While the EU is putting rules in place, and Asia is opening its doors to it, the U.S. approach to fintech is running the risk of getting left behind.
That has led to some "jawboning", the informal policymaking usually associated with the Federal Reserve. Mere public acknowledgement that the economy may be accelerating or decelerating by the chair can suggest higher or lower interest rates in the future – and in the process spur Wall Street run-ups or sell-offs.
While jawboning arises at virtually every agency, it’s also becoming more important at the SEC, and therefore more important to financial technology.
Regulatory and policy insights for the financial technology industry
The SEC, Commodity Futures Trading Commission, the Federal Trade Commission, and the Federal Communications Commission are all agencies that by law are required to have members from both political parties to ensure ideological diversity. Deciding majority votes are usually cast by a chairman chosen by the sitting president. Consequently, the minority members have long had to resort to speeches to impact policy and public opinion, since their voting alone would not necessarily be enough to effectuate new rules.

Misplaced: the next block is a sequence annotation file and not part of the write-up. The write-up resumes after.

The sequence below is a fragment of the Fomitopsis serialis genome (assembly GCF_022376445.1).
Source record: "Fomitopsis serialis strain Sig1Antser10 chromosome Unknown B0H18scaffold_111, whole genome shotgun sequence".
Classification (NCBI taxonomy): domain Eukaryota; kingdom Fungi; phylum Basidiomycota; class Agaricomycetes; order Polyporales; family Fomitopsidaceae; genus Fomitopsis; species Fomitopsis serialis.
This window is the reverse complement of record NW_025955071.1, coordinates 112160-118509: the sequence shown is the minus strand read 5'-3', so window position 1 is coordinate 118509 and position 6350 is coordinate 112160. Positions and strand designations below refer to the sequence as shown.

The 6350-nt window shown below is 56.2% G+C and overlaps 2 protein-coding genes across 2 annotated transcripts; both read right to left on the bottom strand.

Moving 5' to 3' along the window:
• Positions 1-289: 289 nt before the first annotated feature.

These informal guidelines are arising largely due to four regulation issues that the fintech industry faces right now. To see those four issues, watch our Fintech Beat video.
Fintech Beat is CQ's newest online publication for clients covering financial technology policy and regulation.